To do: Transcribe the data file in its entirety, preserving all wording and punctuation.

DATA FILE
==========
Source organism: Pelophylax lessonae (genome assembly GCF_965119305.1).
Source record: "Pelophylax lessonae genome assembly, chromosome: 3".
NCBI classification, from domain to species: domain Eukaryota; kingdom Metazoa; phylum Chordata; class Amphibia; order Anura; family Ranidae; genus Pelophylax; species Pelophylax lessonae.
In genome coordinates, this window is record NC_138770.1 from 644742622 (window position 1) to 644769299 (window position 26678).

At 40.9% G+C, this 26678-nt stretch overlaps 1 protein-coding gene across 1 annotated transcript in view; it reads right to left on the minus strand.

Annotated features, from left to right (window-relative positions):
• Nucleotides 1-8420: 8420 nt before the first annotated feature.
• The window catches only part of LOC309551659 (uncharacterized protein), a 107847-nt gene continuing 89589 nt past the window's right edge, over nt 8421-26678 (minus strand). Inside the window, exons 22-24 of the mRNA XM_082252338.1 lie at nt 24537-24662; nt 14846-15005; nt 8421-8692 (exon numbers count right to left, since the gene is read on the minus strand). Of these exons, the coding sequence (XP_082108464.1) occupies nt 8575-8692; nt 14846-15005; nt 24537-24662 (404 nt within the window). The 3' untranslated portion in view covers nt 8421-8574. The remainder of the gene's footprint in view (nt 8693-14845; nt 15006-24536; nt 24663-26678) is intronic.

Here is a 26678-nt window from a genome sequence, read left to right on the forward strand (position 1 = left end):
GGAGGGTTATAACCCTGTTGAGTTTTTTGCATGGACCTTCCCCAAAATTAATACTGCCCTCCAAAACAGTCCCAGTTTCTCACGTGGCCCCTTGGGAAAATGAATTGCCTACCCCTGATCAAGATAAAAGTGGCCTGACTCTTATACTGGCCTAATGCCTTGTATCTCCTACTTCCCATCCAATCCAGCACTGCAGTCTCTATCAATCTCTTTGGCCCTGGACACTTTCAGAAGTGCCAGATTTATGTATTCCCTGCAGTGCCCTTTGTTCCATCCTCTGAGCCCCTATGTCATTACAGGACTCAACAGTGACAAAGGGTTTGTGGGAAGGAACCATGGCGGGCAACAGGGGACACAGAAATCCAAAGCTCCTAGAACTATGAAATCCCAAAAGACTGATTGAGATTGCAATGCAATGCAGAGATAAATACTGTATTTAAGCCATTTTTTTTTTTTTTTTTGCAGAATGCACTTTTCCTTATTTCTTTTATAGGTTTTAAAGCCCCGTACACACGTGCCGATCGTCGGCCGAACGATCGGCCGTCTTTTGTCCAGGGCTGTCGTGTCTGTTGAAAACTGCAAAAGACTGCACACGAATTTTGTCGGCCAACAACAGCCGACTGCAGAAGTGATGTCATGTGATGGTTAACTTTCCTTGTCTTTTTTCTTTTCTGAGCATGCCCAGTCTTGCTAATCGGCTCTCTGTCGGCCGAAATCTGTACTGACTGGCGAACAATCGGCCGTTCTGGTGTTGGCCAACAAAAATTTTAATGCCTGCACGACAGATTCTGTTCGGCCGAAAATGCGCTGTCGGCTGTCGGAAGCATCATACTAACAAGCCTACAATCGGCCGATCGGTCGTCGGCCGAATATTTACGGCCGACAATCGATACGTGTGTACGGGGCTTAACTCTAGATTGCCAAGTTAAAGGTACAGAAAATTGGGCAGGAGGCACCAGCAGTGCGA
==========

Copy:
Source organism: Pelophylax lessonae (genome assembly GCF_965119305.1).
Source record: "Pelophylax lessonae genome assembly, chromosome: 3".
NCBI classification, from domain to species: domain Eukaryota; kingdom Metazoa; phylum Chordata; class Amphibia; order Anura; family Ranidae; genus Pelophylax; species Pelophylax lessonae.
In genome coordinates, this window is record NC_138770.1 from 644742622 (window position 1) to 644769299 (window position 26678).

At 40.9% G+C, this 26678-nt stretch overlaps 1 protein-coding gene across 1 annotated transcript in view; it reads right to left on the minus strand.

Annotated features, from left to right (window-relative positions):
• Nucleotides 1-8420: 8420 nt before the first annotated feature.
• The window catches only part of LOC309551659 (uncharacterized protein), a 107847-nt gene continuing 89589 nt past the window's right edge, over nt 8421-26678 (minus strand). Inside the window, exons 22-24 of the mRNA XM_082252338.1 lie at nt 24537-24662; nt 14846-15005; nt 8421-8692 (exon numbers count right to left, since the gene is read on the minus strand). Of these exons, the coding sequence (XP_082108464.1) occupies nt 8575-8692; nt 14846-15005; nt 24537-24662 (404 nt within the window). The 3' untranslated portion in view covers nt 8421-8574. The remainder of the gene's footprint in view (nt 8693-14845; nt 15006-24536; nt 24663-26678) is intronic.

Here is a 26678-nt window from a genome sequence, read left to right on the forward strand (position 1 = left end):
GGAGGGTTATAACCCTGTTGAGTTTTTTGCATGGACCTTCCCCAAAATTAATACTGCCCTCCAAAACAGTCCCAGTTTCTCACGTGGCCCCTTGGGAAAATGAATTGCCTACCCCTGATCAAGATAAAAGTGGCCTGACTCTTATACTGGCCTAATGCCTTGTATCTCCTACTTCCCATCCAATCCAGCACTGCAGTCTCTATCAATCTCTTTGGCCCTGGACACTTTCAGAAGTGCCAGATTTATGTATTCCCTGCAGTGCCCTTTGTTCCATCCTCTGAGCCCCTATGTCATTACAGGACTCAACAGTGACAAAGGGTTTGTGGGAAGGAACCATGGCGGGCAACAGGGGACACAGAAATCCAAAGCTCCTAGAACTATGAAATCCCAAAAGACTGATTGAGATTGCAATGCAATGCAGAGATAAATACTGTATTTAAGCCATTTTTTTTTTTTTTTTTGCAGAATGCACTTTTCCTTATTTCTTTTATAGGTTTTAAAGCCCCGTACACACGTGCCGATCGTCGGCCGAACGATCGGCCGTCTTTTGTCCAGGGCTGTCGTGTCTGTTGAAAACTGCAAAAGACTGCACACGAATTTTGTCGGCCAACAACAGCCGACTGCAGAAGTGATGTCATGTGATGGTTAACTTTCCTTGTCTTTTTTCTTTTCTGAGCATGCCCAGTCTTGCTAATCGGCTCTCTGTCGGCCGAAATCTGTACTGACTGGCGAACAATCGGCCGTTCTGGTGTTGGCCAACAAAAATTTTAATGCCTGCACGACAGATTCTGTTCGGCCGAAAATGCGCTGTCGGCTGTCGGAAGCATCATACTAACAAGCCTACAATCGGCCGATCGGTCGTCGGCCGAATATTTACGGCCGACAATCGATACGTGTGTACGGGGCTTAACTCTAGATTGCCAAGTTAAAGGTACAGAAAATTGGGCAGGAGGCACCAGCAGTGCGA